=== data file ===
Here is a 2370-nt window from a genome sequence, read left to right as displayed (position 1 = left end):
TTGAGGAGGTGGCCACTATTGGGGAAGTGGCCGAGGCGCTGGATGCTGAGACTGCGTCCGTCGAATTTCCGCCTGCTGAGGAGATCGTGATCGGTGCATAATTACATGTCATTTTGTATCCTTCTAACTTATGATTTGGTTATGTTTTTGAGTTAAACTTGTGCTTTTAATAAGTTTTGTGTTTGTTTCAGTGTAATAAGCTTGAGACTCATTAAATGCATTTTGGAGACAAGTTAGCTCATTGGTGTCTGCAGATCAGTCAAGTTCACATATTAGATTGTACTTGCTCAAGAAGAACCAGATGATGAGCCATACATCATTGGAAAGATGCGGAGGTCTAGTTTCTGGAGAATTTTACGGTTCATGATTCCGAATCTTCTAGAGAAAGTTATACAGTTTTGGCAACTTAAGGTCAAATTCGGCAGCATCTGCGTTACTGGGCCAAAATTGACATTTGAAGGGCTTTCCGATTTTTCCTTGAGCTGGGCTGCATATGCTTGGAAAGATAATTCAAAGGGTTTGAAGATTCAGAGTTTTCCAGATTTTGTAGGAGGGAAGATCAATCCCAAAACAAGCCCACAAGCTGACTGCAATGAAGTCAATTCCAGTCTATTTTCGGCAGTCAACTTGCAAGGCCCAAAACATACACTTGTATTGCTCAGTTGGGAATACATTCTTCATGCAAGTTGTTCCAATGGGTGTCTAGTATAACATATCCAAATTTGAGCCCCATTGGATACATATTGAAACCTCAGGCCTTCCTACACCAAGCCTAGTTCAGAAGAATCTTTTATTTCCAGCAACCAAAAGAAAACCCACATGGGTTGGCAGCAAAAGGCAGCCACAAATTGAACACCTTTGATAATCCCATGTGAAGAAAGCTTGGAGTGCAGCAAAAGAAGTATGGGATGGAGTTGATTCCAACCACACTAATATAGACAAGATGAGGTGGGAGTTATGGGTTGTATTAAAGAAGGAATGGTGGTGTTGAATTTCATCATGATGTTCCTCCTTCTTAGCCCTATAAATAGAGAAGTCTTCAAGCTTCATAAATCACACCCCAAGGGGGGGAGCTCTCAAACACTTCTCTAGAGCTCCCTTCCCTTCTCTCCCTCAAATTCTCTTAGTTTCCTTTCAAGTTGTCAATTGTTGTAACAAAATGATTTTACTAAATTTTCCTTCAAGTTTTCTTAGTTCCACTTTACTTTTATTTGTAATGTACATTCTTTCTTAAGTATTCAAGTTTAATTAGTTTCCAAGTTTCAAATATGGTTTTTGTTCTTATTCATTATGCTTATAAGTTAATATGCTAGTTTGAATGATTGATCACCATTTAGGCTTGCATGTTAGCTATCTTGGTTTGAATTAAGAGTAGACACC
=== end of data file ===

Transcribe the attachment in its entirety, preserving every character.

Here is a 2370-nt window from a genome sequence, read left to right as displayed (position 1 = left end):
TTGAGGAGGTGGCCACTATTGGGGAAGTGGCCGAGGCGCTGGATGCTGAGACTGCGTCCGTCGAATTTCCGCCTGCTGAGGAGATCGTGATCGGTGCATAATTACATGTCATTTTGTATCCTTCTAACTTATGATTTGGTTATGTTTTTGAGTTAAACTTGTGCTTTTAATAAGTTTTGTGTTTGTTTCAGTGTAATAAGCTTGAGACTCATTAAATGCATTTTGGAGACAAGTTAGCTCATTGGTGTCTGCAGATCAGTCAAGTTCACATATTAGATTGTACTTGCTCAAGAAGAACCAGATGATGAGCCATACATCATTGGAAAGATGCGGAGGTCTAGTTTCTGGAGAATTTTACGGTTCATGATTCCGAATCTTCTAGAGAAAGTTATACAGTTTTGGCAACTTAAGGTCAAATTCGGCAGCATCTGCGTTACTGGGCCAAAATTGACATTTGAAGGGCTTTCCGATTTTTCCTTGAGCTGGGCTGCATATGCTTGGAAAGATAATTCAAAGGGTTTGAAGATTCAGAGTTTTCCAGATTTTGTAGGAGGGAAGATCAATCCCAAAACAAGCCCACAAGCTGACTGCAATGAAGTCAATTCCAGTCTATTTTCGGCAGTCAACTTGCAAGGCCCAAAACATACACTTGTATTGCTCAGTTGGGAATACATTCTTCATGCAAGTTGTTCCAATGGGTGTCTAGTATAACATATCCAAATTTGAGCCCCATTGGATACATATTGAAACCTCAGGCCTTCCTACACCAAGCCTAGTTCAGAAGAATCTTTTATTTCCAGCAACCAAAAGAAAACCCACATGGGTTGGCAGCAAAAGGCAGCCACAAATTGAACACCTTTGATAATCCCATGTGAAGAAAGCTTGGAGTGCAGCAAAAGAAGTATGGGATGGAGTTGATTCCAACCACACTAATATAGACAAGATGAGGTGGGAGTTATGGGTTGTATTAAAGAAGGAATGGTGGTGTTGAATTTCATCATGATGTTCCTCCTTCTTAGCCCTATAAATAGAGAAGTCTTCAAGCTTCATAAATCACACCCCAAGGGGGGGAGCTCTCAAACACTTCTCTAGAGCTCCCTTCCCTTCTCTCCCTCAAATTCTCTTAGTTTCCTTTCAAGTTGTCAATTGTTGTAACAAAATGATTTTACTAAATTTTCCTTCAAGTTTTCTTAGTTCCACTTTACTTTTATTTGTAATGTACATTCTTTCTTAAGTATTCAAGTTTAATTAGTTTCCAAGTTTCAAATATGGTTTTTGTTCTTATTCATTATGCTTATAAGTTAATATGCTAGTTTGAATGATTGATCACCATTTAGGCTTGCATGTTAGCTATCTTGGTTTGAATTAAGAGTAGACACC